While   the   more  common  direction   of change  is   from   bundled to unbundled competition, it is im portant to recognize the opposite possibility. Technological  changes may   lead to   product  performance or interface motivations for bundling.  Economies of scale in providing the bundle may also sometimes increase over time if the manufacturing process changes. Regulatory barriers that prevented economically ra­ tional bundling may fall. Unbundled strategies may also have developed over time in an industry where in fact there are economic motivations for bundling. If   many  specialists   initially   entered   the   industry   and no firm   had   the   resources   or orientation  to   develop   total   capability in the whole bundle,  buyers may have   been   forced   to   take   the   role of assembling the bundle  themselves. A strategic   innovation  by one firm in bundling may transform the industry structure.

Two cases where bundling appears to be supplanting unbundled strategies are financial services and health care. Services such as Merrill Lynch’s Cash M anagement Account (CMA), which combine stock brokerage, a checking account, a credit  card, and other financial ser­ vices, are bundles of previously separate services. They are a manifesta­ tion of deregulation as well as developments in information system technology that made such accounts feasible. Similarly, health mainte­ nance organizations are combining separate services. In the same health care sector, however, home  care services and   specialized   emergency room or firms performing  m inor  surgery  are a form   of  unbundling of the product  line offered by hospitals. This example  illustrates how the competitive advantages of bundling must be viewed on a segment- by-segment basis.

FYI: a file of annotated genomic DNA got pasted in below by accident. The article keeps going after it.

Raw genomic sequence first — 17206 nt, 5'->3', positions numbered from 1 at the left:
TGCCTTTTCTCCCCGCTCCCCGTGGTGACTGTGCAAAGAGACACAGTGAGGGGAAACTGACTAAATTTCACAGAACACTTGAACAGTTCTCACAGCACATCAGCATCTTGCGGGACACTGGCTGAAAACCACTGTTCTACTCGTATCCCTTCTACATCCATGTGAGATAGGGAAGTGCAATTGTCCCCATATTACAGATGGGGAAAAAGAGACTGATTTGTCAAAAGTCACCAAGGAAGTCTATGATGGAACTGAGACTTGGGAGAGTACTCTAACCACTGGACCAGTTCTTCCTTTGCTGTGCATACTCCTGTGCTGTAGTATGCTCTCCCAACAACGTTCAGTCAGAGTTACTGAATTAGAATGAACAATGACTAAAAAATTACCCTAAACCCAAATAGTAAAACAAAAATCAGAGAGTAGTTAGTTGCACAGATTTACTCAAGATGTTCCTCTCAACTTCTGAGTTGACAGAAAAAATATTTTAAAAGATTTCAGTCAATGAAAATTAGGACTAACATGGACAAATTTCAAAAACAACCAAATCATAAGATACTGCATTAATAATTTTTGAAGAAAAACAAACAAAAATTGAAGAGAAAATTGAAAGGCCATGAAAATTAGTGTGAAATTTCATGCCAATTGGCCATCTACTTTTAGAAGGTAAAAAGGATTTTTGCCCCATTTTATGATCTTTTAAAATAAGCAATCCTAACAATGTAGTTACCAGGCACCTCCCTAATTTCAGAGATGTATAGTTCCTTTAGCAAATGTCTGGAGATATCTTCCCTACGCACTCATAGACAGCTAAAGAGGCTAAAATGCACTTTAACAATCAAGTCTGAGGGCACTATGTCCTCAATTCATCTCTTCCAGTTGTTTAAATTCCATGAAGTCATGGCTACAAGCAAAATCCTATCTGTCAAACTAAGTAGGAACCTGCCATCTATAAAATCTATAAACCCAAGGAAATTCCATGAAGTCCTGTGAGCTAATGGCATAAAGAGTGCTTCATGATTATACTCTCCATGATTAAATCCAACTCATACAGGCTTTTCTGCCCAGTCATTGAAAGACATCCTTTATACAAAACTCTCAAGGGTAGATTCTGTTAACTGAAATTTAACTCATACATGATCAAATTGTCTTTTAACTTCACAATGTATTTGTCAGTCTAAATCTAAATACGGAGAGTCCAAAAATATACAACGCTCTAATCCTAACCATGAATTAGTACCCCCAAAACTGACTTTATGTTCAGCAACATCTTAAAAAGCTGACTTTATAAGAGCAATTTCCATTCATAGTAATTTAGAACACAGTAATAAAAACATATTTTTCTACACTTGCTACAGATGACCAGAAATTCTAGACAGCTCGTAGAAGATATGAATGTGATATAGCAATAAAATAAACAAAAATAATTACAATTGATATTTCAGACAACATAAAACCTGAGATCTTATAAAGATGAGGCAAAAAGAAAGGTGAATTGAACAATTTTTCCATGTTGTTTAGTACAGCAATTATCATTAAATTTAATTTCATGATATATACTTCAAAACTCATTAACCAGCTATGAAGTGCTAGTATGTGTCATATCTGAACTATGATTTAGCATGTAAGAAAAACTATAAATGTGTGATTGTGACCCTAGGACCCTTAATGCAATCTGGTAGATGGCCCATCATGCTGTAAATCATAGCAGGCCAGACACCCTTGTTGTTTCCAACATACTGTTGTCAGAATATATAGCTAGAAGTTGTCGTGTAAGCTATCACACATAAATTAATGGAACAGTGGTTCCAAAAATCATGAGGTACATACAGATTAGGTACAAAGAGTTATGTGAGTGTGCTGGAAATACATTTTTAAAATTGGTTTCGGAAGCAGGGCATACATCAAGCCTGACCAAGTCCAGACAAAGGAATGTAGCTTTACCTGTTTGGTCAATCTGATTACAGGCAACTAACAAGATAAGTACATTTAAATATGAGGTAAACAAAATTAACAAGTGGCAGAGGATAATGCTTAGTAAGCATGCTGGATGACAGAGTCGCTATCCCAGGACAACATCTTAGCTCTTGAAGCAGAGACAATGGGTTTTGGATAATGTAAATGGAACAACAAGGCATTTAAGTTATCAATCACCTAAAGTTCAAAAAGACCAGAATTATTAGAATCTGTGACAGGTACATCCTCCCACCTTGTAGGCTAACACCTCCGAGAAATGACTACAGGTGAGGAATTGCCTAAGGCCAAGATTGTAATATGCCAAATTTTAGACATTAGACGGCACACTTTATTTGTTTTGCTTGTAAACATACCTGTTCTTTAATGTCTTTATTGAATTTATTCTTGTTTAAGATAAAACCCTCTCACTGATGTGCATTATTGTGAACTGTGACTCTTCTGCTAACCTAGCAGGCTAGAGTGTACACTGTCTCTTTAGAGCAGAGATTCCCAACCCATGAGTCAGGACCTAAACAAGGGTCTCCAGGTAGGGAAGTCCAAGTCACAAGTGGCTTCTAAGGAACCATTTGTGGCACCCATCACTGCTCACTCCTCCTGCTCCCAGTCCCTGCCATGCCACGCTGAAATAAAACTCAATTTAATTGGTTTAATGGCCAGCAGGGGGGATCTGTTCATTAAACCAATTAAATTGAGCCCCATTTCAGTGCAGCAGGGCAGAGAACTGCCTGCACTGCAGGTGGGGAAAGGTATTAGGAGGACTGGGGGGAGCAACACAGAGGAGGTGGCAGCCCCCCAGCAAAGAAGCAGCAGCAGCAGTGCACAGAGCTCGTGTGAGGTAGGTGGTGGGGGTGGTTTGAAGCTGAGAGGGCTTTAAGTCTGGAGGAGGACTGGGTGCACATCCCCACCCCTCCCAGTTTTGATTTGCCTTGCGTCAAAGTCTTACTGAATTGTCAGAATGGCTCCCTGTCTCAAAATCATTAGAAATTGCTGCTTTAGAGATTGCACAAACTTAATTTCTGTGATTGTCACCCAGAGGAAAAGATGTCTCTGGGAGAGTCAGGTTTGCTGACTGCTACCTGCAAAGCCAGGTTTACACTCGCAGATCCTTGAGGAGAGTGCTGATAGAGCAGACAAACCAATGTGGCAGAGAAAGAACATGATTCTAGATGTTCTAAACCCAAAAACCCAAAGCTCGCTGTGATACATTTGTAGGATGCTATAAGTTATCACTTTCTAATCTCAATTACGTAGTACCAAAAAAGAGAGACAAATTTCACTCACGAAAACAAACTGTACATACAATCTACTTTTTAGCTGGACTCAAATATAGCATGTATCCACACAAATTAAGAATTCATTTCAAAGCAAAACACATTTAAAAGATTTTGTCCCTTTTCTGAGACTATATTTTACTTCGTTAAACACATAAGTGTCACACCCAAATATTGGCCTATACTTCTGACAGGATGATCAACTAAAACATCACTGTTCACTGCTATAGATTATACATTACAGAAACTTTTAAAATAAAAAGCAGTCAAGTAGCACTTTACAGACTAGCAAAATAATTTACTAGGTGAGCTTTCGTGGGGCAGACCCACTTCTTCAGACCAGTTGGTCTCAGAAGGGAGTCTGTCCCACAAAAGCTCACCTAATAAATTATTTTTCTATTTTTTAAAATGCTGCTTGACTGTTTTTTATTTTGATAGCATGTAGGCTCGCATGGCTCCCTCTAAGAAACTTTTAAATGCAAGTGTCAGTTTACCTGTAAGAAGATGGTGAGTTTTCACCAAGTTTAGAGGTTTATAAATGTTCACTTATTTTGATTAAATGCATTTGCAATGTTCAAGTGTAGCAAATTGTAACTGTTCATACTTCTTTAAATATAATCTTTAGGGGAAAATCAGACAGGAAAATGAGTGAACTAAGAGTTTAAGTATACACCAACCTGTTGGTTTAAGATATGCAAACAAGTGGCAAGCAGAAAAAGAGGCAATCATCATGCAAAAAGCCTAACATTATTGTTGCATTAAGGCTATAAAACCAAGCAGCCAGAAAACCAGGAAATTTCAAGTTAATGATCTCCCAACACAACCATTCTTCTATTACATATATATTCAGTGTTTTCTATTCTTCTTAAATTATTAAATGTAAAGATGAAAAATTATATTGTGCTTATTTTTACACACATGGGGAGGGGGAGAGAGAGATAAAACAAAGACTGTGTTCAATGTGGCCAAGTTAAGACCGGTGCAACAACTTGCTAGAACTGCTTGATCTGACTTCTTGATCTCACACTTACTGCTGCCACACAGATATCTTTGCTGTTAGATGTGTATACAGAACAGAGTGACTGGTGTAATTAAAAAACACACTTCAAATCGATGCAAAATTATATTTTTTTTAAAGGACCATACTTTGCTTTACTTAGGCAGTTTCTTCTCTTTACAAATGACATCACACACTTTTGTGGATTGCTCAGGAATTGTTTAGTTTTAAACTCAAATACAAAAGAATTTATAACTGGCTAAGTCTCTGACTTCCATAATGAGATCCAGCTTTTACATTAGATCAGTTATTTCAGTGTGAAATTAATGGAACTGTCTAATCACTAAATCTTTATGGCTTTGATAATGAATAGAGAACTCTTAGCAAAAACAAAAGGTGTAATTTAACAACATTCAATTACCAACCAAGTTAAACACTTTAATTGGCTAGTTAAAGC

5. Strategic Implications of Bundling

The analysis of bundling  carries im portant  strategic   implications for both bundled and unbundled competitors. There is usually a con­ stant tension between bundled  and  unbundled  strategies that  requires that both be continually reexamined:

Bundle  Where the Advantages Outweigh the Risks.       Bundling can be a powerful source of competitive advantage where the benefits de­scribed above outweigh the risks. W here producers  of products  have lost sight of the buyer’s ultimate  need to integrate  them into a system, a bundled competitor can sometimes  transform  the industry  in its favor. Sophisticated analysis of the buyers  value chain   and   how   it varies by segment is a prerequisite to effective choices to bundle  and unbundle.

Avoid Unconscious Bundling. Many  companies  have de facto bundled strategies though they do not recognize them as such. Uncon­ scious bundling is dangerous because a bundled  firm may be vulnerable to attack by   a focused   competitor  but  may   not  perceive   the   threat. A bundled strategy should  be the   result   of a conscious decision in which the advantages  of bundling  are judged  to outweigh the risks, and not the result of a failure to distinguish  among  the potentially separable products or services that the firm offers.

Be Prepared to Unbundle  Over Time  i f   Conditions   Change. Given the tendency for unbundling to occur over time, a bundled competitor must be constantly aware of the potential  need to unbundle if the balance of advantages and risks shifts. A firm must distinguish between hard  economic  reasons for bundling  and   reasons based on lack of buyer sophistication that may be transient. Many bundled competitors have surrendered market share unnecessarily because they have stubbornly clung to bundled strategies.

Bundled Competitors May Represent Opportunities for Industry Restructuring. Bundling can create vulnerabilities that an unbundled competitor can exploit, particularly  if bundling  is unconscious or if the industry is evolving structurally.  Industries  in which bundling is being practiced, ideally as a long-standing  industry  convention, are potential entry targets for a firm.

Source: Porter Michael E. (1998), Competitive Advantage: Creating and Sustaining Superior Performance, Free Press; Illustrated edition.